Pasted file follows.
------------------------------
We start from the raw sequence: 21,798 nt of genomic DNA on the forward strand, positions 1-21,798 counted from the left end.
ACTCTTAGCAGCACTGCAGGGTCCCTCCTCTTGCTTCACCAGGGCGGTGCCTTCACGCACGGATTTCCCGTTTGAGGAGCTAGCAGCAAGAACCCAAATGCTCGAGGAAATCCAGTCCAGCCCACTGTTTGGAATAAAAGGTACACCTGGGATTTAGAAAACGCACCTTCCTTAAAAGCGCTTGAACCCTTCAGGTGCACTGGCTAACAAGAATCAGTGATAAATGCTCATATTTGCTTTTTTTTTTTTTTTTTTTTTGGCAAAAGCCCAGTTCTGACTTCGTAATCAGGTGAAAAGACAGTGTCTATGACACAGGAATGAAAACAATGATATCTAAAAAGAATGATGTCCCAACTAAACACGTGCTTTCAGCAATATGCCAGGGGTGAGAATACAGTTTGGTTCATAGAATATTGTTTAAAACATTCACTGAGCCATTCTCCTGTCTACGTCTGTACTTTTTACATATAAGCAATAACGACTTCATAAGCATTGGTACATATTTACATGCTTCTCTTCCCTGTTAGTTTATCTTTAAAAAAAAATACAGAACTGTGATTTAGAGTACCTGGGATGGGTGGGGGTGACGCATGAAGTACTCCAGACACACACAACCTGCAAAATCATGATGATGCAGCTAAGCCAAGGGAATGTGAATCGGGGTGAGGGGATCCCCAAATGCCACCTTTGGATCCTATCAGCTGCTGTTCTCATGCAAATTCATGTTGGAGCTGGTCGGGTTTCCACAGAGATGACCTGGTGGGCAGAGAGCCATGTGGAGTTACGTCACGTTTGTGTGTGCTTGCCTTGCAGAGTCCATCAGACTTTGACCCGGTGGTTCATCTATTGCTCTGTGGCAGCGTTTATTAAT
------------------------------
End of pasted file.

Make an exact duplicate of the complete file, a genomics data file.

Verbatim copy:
We start from the raw sequence: 21,798 nt of genomic DNA on the forward strand, positions 1-21,798 counted from the left end.
ACTCTTAGCAGCACTGCAGGGTCCCTCCTCTTGCTTCACCAGGGCGGTGCCTTCACGCACGGATTTCCCGTTTGAGGAGCTAGCAGCAAGAACCCAAATGCTCGAGGAAATCCAGTCCAGCCCACTGTTTGGAATAAAAGGTACACCTGGGATTTAGAAAACGCACCTTCCTTAAAAGCGCTTGAACCCTTCAGGTGCACTGGCTAACAAGAATCAGTGATAAATGCTCATATTTGCTTTTTTTTTTTTTTTTTTTTTGGCAAAAGCCCAGTTCTGACTTCGTAATCAGGTGAAAAGACAGTGTCTATGACACAGGAATGAAAACAATGATATCTAAAAAGAATGATGTCCCAACTAAACACGTGCTTTCAGCAATATGCCAGGGGTGAGAATACAGTTTGGTTCATAGAATATTGTTTAAAACATTCACTGAGCCATTCTCCTGTCTACGTCTGTACTTTTTACATATAAGCAATAACGACTTCATAAGCATTGGTACATATTTACATGCTTCTCTTCCCTGTTAGTTTATCTTTAAAAAAAAATACAGAACTGTGATTTAGAGTACCTGGGATGGGTGGGGGTGACGCATGAAGTACTCCAGACACACACAACCTGCAAAATCATGATGATGCAGCTAAGCCAAGGGAATGTGAATCGGGGTGAGGGGATCCCCAAATGCCACCTTTGGATCCTATCAGCTGCTGTTCTCATGCAAATTCATGTTGGAGCTGGTCGGGTTTCCACAGAGATGACCTGGTGGGCAGAGAGCCATGTGGAGTTACGTCACGTTTGTGTGTGCTTGCCTTGCAGAGTCCATCAGACTTTGACCCGGTGGTTCATCTATTGCTCTGTGGCAGCGTTTATTAAT